Life in the Saffron Forest: Chapter 16

Some exam­in­ers are extreme­ly strict; if one makes even the slight­est mis­take, one is not let off the hook. There is a sto­ry that one exam­i­nee trans­lat­ed the ear­li­er pas­sage as ‘a bird goes through the air.’ The exam­in­er replied: ‘Wrong. Try again.’ The exam­i­nee looked right and left, and saw his friend out­side wav­ing a red hand­ker­chief, mouthing the words: ‘A bird must fly! Just say­ing “go” will not suf­fice!’ Lack­ing smarts, the exam­i­nee answered: ‘The red bird goes through the air.’ The exam­in­er laughed loud­ly: ‘What kind of red bird? A com­mu­nist bird?’ The exam­i­nee duly failed. 

There is sto­ry of King Rama IV (King Mongkut) from a time when he was still a monk (named Phra Vaji­rañāṇa) and when he act­ed as an exam­in­er at the Roy­al Park exams. He got into a dis­pute with anoth­er exam­in­er over the way an exam­i­nee had trans­lat­ed the pas­sage: Āsane nisī­datha. The exam­i­nee had answered: ‘They sit in the sit­ting plat­form,’ and this answer was accept­ed. Somdet Phra Mahāsamaṇa Chao Krom Phraya Vaji­rañāṇavaro­rasa replied: ‘How can they sit in the platform—did they rip the top off to get inside?’

So what should he say?’ asked the oth­er exam­in­er furiously. 

He must be sit­ting over the plat­form’ was the imme­di­ate reply.

What sort of pos­ture is that—over the plat­form? Was his bum hang­ing in the air?’ the exam­in­er retorted.

These inter­pre­ta­tions are a mat­ter of linguistics—who is to say which one is cor­rect? If we think too much about it, we begin to have doubts. But what is cer­tain is that these two ven­er­a­ble sirs were incom­pat­i­ble from that time onwards. Lat­er, when one of them dis­robed to ascend the throne, the oth­er feared roy­al ret­ri­bu­tion and dis­ap­peared on tudong for many years. King Mongkut asked his min­is­ters to find this monk and call him for an audi­ence. When beck­oned, the for­mer antag­o­nist thought: ‘Now I’m fin­ished.’ The king, how­ev­er, ele­vat­ed his eccle­si­as­ti­cal rank as a ges­ture of kind­ness and to show that he har­boured no ill-feel­ings. This is one of the many anec­dotes of the Roy­al Park exams.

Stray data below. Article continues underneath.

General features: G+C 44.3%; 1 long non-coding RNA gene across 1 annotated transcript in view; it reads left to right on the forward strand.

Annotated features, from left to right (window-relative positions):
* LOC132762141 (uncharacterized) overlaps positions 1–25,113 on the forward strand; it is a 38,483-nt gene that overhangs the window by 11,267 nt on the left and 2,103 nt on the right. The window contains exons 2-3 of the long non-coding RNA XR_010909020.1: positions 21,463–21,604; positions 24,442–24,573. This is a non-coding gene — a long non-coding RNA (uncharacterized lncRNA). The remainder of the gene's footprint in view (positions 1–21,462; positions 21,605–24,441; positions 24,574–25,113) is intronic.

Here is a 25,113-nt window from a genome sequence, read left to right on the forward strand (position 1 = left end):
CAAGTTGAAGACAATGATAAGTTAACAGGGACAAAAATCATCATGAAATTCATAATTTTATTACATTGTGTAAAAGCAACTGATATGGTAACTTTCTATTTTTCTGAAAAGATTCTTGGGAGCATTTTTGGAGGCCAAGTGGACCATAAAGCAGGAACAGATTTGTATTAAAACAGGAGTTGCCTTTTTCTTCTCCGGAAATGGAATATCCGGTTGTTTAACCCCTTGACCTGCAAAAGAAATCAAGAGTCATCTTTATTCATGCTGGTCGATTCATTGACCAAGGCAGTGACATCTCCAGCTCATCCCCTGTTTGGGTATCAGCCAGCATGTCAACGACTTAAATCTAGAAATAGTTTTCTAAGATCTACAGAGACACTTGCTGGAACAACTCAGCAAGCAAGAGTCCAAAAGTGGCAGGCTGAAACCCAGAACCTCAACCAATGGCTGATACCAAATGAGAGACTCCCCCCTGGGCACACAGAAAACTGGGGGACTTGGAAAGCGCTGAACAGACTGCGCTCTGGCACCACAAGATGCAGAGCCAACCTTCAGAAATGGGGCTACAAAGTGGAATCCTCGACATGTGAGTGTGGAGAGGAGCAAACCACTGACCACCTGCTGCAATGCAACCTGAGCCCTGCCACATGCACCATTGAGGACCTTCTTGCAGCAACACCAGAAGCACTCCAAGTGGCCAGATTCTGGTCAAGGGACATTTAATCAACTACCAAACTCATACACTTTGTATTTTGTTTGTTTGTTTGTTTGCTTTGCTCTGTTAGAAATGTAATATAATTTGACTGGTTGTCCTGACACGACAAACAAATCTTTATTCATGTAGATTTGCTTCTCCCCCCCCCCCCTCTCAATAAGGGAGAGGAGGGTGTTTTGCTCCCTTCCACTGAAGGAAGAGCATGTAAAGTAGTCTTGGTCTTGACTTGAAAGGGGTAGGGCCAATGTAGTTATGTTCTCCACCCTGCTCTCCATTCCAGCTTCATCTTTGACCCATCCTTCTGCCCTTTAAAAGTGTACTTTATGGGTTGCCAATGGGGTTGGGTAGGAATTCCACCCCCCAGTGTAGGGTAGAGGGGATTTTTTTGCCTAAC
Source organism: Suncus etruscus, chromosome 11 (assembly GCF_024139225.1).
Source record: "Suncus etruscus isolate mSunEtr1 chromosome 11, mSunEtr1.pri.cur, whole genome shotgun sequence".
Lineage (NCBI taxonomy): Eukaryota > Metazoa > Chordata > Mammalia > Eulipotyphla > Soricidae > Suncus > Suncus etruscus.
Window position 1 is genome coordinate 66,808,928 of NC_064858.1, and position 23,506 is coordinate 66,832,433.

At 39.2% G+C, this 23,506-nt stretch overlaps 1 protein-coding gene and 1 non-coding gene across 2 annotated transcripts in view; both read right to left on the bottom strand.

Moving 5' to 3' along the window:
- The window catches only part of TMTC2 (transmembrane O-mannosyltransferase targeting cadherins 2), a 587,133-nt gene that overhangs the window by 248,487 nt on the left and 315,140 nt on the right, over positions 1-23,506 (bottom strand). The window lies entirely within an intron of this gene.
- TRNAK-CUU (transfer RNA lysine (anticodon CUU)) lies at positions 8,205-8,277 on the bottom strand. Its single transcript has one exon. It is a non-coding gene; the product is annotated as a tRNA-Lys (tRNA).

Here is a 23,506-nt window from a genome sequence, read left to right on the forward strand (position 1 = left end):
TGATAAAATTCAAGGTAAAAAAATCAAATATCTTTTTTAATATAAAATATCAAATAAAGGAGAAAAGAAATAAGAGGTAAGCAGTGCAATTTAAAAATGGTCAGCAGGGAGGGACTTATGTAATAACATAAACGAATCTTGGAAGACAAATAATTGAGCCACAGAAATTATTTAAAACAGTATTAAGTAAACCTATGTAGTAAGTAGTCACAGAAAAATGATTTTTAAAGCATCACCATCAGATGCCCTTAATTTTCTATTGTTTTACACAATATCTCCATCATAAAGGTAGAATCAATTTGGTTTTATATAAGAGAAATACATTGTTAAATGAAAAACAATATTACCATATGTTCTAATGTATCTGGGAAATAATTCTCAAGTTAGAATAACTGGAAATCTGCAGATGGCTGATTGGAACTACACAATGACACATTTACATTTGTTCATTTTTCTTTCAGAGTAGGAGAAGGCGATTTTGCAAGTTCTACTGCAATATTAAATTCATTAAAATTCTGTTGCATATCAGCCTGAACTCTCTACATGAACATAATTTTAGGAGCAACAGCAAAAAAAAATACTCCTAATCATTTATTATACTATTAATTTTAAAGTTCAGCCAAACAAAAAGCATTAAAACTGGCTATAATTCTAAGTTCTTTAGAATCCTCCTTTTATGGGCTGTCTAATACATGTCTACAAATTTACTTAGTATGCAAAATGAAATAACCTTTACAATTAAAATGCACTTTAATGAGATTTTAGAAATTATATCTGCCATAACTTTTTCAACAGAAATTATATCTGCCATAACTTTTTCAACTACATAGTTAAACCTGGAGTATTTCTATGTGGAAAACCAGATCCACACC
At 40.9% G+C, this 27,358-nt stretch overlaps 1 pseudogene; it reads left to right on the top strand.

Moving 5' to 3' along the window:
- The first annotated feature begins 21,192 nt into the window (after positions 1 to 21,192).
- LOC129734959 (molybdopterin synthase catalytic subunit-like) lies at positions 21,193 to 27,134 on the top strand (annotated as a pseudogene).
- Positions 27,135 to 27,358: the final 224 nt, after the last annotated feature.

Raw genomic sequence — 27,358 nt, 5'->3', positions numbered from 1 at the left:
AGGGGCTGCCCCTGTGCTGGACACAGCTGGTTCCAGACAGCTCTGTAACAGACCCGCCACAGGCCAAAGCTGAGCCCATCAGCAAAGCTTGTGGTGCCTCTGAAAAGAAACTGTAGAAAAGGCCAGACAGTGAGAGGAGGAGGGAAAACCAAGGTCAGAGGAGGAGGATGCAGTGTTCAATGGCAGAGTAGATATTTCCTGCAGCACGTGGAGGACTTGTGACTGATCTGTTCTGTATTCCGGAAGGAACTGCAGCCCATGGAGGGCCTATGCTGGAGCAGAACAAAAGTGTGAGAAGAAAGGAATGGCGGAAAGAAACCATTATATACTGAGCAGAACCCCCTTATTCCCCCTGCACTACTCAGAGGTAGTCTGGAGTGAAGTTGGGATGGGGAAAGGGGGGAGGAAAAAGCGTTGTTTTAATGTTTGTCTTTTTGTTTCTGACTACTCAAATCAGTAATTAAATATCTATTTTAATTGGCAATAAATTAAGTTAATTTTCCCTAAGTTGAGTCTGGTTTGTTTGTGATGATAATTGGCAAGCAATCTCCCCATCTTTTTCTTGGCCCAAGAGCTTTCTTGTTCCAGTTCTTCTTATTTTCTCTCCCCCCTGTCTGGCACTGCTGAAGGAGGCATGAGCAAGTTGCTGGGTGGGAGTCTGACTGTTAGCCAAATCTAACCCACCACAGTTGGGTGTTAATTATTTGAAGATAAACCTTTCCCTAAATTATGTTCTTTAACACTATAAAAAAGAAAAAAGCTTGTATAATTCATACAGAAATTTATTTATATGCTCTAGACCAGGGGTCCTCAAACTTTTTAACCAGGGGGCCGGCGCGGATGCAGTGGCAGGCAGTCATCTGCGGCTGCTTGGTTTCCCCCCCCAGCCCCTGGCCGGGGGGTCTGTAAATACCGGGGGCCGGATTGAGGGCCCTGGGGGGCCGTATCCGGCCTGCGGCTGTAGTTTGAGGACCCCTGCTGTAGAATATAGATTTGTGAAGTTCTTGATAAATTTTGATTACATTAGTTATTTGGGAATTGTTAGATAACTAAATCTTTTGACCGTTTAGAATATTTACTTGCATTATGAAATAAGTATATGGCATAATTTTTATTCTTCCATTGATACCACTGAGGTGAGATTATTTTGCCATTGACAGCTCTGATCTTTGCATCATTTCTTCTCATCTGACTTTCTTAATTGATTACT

I have men­tioned before that in order to receive the title of Mahā, one must pass the first three lev­els of Pali stud­ies, which is an exhaust­ing process. Each year, more peo­ple fail the exams than pass them. To pre­vent those stu­dents who failed from get­ting dis­cour­aged in their stud­ies, dur­ing the reign of King Rama III, the viceroy Somdet Phra Bawon­ratchao Maha Sakdiphon­lasep took those novices who had com­plet­ed the sec­ond lev­el of Pali stud­ies under his patron­age and bestowed on them a cer­e­mo­ni­al fan as encour­age­ment. For this rea­son, these novices were called ‘Front Palace grad­u­ates’ (bpri­an wang nah). This cus­tom was main­tained until the reign of King Rama V, when it was even­tu­al­ly abolished.

Cer­e­mo­ni­al Fans

This gives you an idea of how impor­tant study is for the monks, to the extent that kings and princes have praised and extend­ed their patron­age to those monks who pass the exams and are knowl­edge­able of the Tip­iṭa­ka, for instance those monks who reach the stage of Mahā.